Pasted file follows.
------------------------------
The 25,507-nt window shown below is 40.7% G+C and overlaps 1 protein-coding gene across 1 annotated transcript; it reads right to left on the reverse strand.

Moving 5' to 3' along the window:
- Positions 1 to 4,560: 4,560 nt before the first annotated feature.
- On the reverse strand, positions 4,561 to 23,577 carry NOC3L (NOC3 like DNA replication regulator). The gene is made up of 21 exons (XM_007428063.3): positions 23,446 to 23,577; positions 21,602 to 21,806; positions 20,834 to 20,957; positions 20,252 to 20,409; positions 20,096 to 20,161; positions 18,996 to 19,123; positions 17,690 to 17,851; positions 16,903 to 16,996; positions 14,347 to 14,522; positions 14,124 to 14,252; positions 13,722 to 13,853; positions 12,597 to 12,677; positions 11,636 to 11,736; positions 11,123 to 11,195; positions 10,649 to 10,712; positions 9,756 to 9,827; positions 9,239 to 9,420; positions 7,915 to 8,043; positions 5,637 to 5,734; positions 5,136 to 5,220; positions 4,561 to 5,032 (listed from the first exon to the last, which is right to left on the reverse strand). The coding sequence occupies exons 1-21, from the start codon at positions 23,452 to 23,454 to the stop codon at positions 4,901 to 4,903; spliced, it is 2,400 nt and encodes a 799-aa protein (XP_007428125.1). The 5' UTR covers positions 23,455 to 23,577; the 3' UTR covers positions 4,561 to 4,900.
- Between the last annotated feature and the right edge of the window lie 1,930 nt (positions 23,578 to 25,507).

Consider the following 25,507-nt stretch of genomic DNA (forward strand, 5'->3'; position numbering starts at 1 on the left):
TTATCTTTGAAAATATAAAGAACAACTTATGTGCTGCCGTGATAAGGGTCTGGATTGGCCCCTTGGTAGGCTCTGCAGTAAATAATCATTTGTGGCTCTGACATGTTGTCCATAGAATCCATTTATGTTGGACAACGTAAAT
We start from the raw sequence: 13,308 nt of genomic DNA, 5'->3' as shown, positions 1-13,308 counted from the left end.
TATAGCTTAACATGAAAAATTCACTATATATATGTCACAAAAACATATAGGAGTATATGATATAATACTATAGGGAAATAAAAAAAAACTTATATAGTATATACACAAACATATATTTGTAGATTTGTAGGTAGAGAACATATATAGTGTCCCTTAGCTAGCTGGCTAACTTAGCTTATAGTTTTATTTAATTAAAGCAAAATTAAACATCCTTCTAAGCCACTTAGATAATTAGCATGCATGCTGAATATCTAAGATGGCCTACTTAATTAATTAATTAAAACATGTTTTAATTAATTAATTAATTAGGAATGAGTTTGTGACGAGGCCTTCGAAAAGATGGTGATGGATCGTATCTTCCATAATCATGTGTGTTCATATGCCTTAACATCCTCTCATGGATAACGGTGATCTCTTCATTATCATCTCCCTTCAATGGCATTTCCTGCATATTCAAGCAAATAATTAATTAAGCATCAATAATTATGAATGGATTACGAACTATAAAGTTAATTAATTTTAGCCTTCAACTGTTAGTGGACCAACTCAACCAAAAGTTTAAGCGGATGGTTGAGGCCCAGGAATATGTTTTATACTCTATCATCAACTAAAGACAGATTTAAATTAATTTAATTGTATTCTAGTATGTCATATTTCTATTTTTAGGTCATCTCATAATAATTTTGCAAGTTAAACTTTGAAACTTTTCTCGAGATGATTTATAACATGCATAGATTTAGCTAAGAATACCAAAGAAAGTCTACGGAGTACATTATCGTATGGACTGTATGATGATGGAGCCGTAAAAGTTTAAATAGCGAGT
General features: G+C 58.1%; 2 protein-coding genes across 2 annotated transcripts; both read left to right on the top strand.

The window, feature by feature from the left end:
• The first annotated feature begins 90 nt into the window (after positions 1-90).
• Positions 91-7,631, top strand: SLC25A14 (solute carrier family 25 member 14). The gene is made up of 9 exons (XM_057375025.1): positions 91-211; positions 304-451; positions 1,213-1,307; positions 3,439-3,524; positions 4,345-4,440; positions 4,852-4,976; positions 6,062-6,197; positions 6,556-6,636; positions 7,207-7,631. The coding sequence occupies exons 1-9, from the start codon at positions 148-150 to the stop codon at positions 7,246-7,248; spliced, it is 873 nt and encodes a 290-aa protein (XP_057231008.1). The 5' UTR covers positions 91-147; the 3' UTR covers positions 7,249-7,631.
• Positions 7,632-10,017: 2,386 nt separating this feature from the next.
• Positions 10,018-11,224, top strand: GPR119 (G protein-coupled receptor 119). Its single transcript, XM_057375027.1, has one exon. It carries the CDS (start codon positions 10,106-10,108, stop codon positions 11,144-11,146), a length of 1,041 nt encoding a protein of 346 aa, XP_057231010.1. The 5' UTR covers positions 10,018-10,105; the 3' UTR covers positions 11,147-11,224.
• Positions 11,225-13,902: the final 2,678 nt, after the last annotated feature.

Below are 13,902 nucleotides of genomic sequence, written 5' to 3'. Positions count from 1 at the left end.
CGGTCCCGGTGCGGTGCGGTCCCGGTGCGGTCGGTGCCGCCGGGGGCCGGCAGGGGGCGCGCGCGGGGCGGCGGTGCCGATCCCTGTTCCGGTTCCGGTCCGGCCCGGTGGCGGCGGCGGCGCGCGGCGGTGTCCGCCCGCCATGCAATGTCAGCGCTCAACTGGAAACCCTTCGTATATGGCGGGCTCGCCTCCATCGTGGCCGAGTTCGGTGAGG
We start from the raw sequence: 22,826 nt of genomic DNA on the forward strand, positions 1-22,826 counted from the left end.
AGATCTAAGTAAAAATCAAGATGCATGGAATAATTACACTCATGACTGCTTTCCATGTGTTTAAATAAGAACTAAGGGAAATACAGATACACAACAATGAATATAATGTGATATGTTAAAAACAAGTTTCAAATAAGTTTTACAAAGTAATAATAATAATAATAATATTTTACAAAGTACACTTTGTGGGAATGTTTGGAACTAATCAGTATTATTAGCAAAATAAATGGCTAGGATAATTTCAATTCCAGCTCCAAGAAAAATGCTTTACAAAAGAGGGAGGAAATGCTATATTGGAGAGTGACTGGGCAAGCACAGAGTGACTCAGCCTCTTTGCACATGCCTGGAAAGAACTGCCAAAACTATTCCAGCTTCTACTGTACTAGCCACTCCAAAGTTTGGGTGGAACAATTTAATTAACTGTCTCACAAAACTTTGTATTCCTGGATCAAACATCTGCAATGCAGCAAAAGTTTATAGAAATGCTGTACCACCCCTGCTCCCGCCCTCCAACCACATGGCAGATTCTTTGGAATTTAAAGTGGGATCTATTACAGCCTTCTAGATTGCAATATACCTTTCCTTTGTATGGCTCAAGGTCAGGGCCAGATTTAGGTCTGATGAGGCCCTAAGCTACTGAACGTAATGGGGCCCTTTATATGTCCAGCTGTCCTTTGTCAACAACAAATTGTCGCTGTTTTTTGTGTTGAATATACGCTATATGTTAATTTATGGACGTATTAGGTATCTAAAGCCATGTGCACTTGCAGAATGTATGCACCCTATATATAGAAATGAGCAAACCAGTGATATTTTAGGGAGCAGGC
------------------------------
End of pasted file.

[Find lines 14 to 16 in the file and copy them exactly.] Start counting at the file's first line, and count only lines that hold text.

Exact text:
• Positions 7,632-10,017: 2,386 nt separating this feature from the next.
• Positions 10,018-11,224, top strand: GPR119 (G protein-coupled receptor 119). Its single transcript, XM_057375027.1, has one exon. It carries the CDS (start codon positions 10,106-10,108, stop codon positions 11,144-11,146), a length of 1,041 nt encoding a protein of 346 aa, XP_057231010.1. The 5' UTR covers positions 10,018-10,105; the 3' UTR covers positions 11,147-11,224.
• Positions 11,225-13,902: the final 2,678 nt, after the last annotated feature.